yes, but Results was not different from Whezzy. You may see below that "bmarkus" disappointed me in PiCore.
http://forum.tinycorelinux.net/index.php/topic,16727

I have a deam to have real time Linux on Raspberry Pi  :D

Hey, I missed your post. Very interesting. BMarkus is correct. Just because it's small doesn't mean it's real-time. As a matter of fact, there is no 'ARM Rt-kernel build' at all, that I am aware of yet. 

The real problem you have deployment wise is that you must have complete control of the complete system, if you are attempting real-time. So to prevent a deployment nightmare, you have to provide a custom OS pre-configured for RT. You can't just write an app that is 'Rt-ready', unfortunately. You can't even allow your customer to install any more apps, hahaha. You have to configure the kernel itself to do bona-fide Rt. That's the sad reality.

The good news is there seems to be a very nice, elegant solution with the AVR route. Seen it with my own eyes. Total game changer for CNC, which is heavily reliant on Rt. With AVR controlling the actual pulsing previously done with a Linux RT-kernel, Linux is free to just be a front end while the AVR is running circles around the Rt-kernel's performance. Even running 5 axis simultaneously. No need for Rt-kernels anymore. Whoo hoo. :)


ahmadian

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Re: Real time charting
« Reply #20 on: May 01, 2014, 03:09:32 pm »
Hi taazz
You are great. It works like a  Jet on Raspberry Pi.  :D
I'm writing this post on Raspberry Pi too. I attached source but you must have Rpi and my hardware for testing.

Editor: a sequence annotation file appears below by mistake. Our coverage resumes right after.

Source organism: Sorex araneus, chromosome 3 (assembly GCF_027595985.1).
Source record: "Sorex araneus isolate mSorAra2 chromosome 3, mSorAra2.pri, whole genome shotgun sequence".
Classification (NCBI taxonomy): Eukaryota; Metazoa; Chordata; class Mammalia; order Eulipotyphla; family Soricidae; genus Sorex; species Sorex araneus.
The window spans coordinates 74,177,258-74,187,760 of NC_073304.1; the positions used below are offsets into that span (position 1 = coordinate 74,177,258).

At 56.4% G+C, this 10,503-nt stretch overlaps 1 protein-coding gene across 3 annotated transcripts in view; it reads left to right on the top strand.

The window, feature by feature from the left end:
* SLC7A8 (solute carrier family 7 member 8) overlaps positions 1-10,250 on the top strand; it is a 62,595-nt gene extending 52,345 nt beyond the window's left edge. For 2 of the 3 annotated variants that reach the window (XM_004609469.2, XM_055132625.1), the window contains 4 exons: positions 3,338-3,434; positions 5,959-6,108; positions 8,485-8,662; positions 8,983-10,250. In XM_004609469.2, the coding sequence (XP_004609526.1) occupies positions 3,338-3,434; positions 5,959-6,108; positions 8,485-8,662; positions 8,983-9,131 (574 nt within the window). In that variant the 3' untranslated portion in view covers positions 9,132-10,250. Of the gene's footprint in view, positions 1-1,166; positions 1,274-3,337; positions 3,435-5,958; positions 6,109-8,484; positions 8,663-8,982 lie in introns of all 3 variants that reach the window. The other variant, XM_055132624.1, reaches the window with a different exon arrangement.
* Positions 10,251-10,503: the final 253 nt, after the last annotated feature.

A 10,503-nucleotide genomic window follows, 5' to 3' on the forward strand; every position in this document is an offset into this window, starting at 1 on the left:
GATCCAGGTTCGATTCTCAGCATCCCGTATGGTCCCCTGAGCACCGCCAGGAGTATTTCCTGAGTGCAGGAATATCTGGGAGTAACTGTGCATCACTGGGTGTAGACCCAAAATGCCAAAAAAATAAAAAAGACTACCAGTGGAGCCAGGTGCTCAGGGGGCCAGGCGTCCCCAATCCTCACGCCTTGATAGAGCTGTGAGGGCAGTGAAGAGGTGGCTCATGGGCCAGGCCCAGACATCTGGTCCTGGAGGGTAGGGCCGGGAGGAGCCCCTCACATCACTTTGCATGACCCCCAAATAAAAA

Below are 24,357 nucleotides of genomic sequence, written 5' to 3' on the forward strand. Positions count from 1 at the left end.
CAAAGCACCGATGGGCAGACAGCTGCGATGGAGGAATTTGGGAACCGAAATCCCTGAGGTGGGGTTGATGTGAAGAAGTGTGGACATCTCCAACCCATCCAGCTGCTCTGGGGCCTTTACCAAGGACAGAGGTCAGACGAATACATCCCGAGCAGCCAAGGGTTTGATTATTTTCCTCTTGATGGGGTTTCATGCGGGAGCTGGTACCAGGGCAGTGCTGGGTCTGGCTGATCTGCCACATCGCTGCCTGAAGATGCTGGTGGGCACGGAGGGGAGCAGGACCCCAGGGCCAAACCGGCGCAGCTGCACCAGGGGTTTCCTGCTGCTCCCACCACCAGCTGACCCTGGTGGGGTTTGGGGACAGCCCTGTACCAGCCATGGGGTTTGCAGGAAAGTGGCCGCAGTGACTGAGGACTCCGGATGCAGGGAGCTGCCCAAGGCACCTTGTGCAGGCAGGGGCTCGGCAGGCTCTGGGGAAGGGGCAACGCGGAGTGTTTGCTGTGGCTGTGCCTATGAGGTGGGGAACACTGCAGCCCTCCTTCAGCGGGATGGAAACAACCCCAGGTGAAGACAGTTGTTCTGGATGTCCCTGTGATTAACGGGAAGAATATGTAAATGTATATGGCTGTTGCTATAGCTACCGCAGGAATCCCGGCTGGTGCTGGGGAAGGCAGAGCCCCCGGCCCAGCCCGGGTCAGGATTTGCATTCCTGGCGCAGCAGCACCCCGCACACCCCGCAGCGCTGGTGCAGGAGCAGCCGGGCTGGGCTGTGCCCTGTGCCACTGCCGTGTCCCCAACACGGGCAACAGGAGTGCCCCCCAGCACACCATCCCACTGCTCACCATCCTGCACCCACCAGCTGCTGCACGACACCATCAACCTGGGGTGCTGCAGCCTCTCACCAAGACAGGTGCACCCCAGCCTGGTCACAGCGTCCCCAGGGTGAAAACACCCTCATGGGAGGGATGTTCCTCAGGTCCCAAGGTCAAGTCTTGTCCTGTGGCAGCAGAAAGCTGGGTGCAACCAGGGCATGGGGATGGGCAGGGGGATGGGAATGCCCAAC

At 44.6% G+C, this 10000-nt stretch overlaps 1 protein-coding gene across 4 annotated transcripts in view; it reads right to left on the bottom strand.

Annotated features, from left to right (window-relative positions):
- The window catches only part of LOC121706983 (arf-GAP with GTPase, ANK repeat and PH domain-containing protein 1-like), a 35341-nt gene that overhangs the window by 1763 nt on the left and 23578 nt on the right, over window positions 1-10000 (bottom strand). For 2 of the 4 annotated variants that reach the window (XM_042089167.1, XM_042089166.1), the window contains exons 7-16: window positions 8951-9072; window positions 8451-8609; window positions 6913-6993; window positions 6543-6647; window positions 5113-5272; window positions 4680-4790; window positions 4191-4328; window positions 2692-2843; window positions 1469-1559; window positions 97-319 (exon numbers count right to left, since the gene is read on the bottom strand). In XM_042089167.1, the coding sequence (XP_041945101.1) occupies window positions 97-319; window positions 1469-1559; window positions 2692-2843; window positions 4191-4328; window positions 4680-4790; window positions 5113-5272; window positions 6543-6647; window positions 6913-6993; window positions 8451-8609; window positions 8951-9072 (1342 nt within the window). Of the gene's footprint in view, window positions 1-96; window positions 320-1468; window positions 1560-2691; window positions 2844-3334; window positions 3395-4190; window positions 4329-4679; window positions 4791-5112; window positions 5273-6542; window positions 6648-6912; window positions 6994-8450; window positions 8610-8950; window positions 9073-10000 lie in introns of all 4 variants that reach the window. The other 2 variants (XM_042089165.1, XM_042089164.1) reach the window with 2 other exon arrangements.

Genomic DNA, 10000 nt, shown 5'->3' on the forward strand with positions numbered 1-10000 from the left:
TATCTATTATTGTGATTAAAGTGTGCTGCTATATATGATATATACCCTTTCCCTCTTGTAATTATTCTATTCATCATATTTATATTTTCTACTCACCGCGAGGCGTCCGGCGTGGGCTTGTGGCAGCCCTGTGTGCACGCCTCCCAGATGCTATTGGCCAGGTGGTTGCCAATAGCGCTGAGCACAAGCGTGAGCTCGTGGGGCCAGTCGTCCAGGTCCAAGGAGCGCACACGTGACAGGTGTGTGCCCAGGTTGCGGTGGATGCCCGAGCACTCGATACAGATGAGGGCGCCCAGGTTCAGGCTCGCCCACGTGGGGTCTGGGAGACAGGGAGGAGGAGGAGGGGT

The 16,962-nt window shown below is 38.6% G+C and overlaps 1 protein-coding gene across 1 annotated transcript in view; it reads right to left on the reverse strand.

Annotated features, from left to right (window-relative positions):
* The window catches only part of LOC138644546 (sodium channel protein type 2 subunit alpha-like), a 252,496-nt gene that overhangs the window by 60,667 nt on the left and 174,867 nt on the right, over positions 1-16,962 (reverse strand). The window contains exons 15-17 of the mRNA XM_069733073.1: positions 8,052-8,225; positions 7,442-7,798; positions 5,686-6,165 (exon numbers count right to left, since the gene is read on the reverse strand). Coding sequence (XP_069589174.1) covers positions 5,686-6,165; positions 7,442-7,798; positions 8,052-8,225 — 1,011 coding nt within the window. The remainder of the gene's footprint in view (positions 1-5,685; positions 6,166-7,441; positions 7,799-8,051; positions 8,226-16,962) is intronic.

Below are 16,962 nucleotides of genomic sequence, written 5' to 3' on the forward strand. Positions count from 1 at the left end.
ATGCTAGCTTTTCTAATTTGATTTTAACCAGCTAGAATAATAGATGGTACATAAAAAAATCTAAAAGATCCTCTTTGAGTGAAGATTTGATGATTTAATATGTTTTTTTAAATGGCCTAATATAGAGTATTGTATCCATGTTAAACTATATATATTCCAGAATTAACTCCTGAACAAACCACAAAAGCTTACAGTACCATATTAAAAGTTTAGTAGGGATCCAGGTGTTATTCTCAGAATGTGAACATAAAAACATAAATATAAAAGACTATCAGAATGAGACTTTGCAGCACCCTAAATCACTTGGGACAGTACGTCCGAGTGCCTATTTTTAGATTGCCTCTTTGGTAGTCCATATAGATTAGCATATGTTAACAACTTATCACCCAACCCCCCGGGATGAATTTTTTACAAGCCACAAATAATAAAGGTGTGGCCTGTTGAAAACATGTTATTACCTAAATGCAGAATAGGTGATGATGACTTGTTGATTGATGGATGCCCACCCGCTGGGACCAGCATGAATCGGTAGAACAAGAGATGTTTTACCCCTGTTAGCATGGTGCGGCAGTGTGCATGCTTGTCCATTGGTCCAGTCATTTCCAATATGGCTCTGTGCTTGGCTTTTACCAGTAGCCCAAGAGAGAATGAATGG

The code have a data logger thread that reads a Loadcell and ShaftEncoder every 10ms from SPI port and copy it to an array[0..99]. When the array was full, It copied to another array and this new array is plotted on the chart. Simultaneous plotting of TAchart component is very fast and 1sec time is so enough for 100 points. The data logger thread works in background even when plotting is done.
I use Szollosi's Pigpio code from http://wiki.lazarus.freepascal.org/Lazarus_on_Raspberry_Pi#5._PiGpio_Low-level_native_pascal_unit_.28GPIO_control_instead_of_wiringPi_c_library.29
But I added low level SPI driver to it. This driver works directly with CPU registers (faster than any other driver of linux).
I can't  donate Lazarus/FreePascal developers (here is IRAN and no VISA card is found  :( ) but I can share all of my practical codes on this forum (or wiki).
Lazarus/FreePascal is the only RAD available for Raspberry Pi and same boards. It has many potential for consumer/industrial electronics. But without a systematic donate, it propagates slow.
« Last Edit: May 01, 2014, 03:16:29 pm by ahmadian »
Lazarus1.2 + FPC2.6.2 on Raspberry Pi ( installed from Jessie Repo) + LazReport Package

taazz

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Re: Real time charting